Amy Wislocki charts the rise of Cloudy Bay from plucky 1980s pioneer to one of New Zealand's best known wine producers, and reviews the latest releases.
Cult winery Cloudy Bay helped to drive New Zealand wine exports in the 1980s and 90s, but it really proved its mettle with the introduction of Te Koko, a pioneering oaked style of Sauvignon.
Scroll down for the tasting notes on Cloudy Bay’s latest releases
By New Zealand’s standards, cult Marlborough winery Cloudy Bay is part of the old guard, established in 1985 by David Hohnen, who was already famous for founding Cape Mentelle in Western Australia’s Margaret River.
Hohnen took out a high-interest bank loan to secure several key vineyard sites in the Marlborough region, and started to make a name for the winery with its Sauvignon Blanc.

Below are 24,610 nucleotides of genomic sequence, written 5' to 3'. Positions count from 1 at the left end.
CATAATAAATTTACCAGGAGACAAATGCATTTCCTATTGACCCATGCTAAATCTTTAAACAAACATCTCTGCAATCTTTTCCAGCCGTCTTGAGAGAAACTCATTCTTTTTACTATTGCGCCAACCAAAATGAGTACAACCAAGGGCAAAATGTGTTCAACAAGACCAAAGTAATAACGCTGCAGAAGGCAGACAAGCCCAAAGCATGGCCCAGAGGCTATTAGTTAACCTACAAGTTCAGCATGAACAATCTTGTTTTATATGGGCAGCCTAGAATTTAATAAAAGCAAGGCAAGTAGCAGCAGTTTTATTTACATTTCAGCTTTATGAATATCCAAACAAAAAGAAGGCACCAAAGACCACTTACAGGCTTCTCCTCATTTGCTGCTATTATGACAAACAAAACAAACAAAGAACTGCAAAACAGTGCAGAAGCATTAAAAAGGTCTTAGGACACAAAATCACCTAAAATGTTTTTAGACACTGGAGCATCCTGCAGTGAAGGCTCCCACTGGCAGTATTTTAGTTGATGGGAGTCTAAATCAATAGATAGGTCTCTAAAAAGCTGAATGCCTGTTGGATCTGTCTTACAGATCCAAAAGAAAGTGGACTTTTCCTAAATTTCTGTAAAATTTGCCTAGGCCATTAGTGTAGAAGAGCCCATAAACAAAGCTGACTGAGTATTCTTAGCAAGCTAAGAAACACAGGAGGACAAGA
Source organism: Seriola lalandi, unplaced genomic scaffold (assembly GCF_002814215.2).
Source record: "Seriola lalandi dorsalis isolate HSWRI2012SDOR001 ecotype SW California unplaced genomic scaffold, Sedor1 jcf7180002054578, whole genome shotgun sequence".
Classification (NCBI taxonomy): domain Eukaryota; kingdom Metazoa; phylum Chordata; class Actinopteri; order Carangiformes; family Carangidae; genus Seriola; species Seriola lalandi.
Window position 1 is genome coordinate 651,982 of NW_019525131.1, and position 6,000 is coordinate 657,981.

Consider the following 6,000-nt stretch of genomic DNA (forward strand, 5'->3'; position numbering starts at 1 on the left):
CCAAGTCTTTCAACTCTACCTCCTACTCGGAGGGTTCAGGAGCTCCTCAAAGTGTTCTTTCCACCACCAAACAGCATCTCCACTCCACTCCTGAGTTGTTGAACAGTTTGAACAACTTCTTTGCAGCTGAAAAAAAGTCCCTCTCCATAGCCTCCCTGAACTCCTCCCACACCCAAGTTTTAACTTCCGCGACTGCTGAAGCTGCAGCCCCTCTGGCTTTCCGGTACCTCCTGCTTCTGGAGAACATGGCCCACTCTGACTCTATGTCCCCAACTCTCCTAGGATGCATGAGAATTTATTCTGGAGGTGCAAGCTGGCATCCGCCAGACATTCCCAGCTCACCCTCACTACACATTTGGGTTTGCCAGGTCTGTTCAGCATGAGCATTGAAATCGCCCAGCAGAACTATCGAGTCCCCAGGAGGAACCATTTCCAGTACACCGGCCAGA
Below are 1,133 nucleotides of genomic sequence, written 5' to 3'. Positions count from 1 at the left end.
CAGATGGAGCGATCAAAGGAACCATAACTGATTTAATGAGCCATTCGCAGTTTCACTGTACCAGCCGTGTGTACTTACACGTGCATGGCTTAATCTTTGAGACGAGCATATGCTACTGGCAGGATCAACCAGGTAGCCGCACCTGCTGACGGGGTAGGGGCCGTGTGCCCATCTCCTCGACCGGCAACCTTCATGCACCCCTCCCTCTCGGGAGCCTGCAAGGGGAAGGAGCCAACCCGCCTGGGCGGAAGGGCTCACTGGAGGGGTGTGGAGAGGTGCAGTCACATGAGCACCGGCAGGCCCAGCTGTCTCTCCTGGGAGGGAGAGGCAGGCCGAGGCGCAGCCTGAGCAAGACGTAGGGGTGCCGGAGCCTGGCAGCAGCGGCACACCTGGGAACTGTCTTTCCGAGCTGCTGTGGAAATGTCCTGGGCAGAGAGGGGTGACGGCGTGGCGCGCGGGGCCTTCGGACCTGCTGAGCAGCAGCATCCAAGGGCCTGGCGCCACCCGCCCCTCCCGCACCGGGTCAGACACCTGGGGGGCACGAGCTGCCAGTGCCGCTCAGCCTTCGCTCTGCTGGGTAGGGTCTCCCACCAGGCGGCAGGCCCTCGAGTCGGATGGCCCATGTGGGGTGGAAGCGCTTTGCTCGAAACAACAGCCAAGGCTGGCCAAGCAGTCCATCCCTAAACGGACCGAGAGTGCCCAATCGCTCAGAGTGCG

Its brand recognition (is there a wine drinker anywhere who hasn’t heard of Cloudy Bay?) is largely explained by the fact that it was one of the first New Zealand wines to be exported, making a name for itself with its pronounced, fruit-forward character compared to the typically more restrained French Sauvignon Blancs that consumers were used to at the time.
The winery went on to pioneer a distinctive, more textured style of Marlborough Sauvignon Blanc in 1996 – Te Koko.
Fermented by wild yeasts and aged in old French oak, early vintages were ‘all about malolactic fermentation, oak and ripeness,’ explains Tim Heath, senior winemaker at Cloudy Bay.
In 2010 a change of direction saw the oak influence being reined in, for the better.
Cloudy Bay’s founding winemaker Kevin Judd left in 2009 to establish a new winery, Greywacke – six years after Cloudy Bay was bought by luxury goods firm LVMH (Louis Vuitton Möet Hennessey).
The company is cagey about Cloudy Bay’s production volumes, but states that its Sauvignon Blanc accounts for 65% of production; the Te Koko for 5%; then 10% each for sparkling wine Pelorus, the Chardonnay and Pinot Noirs.